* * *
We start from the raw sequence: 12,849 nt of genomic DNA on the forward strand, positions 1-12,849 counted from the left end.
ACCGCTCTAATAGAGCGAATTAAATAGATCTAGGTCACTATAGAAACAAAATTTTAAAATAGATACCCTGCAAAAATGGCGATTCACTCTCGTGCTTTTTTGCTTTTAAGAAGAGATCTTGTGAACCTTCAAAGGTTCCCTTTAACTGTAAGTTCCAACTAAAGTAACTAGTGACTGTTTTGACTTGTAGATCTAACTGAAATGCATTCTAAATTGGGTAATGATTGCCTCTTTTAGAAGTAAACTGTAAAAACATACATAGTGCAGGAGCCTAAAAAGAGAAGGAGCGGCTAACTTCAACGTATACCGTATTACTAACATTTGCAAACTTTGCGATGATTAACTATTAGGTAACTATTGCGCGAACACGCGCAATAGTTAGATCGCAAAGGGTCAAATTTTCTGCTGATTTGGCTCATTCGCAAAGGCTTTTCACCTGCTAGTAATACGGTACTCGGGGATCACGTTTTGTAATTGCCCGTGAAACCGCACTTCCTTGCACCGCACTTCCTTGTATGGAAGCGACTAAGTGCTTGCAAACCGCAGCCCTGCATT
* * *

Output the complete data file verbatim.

We start from the raw sequence: 12,849 nt of genomic DNA on the forward strand, positions 1-12,849 counted from the left end.
ACCGCTCTAATAGAGCGAATTAAATAGATCTAGGTCACTATAGAAACAAAATTTTAAAATAGATACCCTGCAAAAATGGCGATTCACTCTCGTGCTTTTTTGCTTTTAAGAAGAGATCTTGTGAACCTTCAAAGGTTCCCTTTAACTGTAAGTTCCAACTAAAGTAACTAGTGACTGTTTTGACTTGTAGATCTAACTGAAATGCATTCTAAATTGGGTAATGATTGCCTCTTTTAGAAGTAAACTGTAAAAACATACATAGTGCAGGAGCCTAAAAAGAGAAGGAGCGGCTAACTTCAACGTATACCGTATTACTAACATTTGCAAACTTTGCGATGATTAACTATTAGGTAACTATTGCGCGAACACGCGCAATAGTTAGATCGCAAAGGGTCAAATTTTCTGCTGATTTGGCTCATTCGCAAAGGCTTTTCACCTGCTAGTAATACGGTACTCGGGGATCACGTTTTGTAATTGCCCGTGAAACCGCACTTCCTTGCACCGCACTTCCTTGTATGGAAGCGACTAAGTGCTTGCAAACCGCAGCCCTGCATT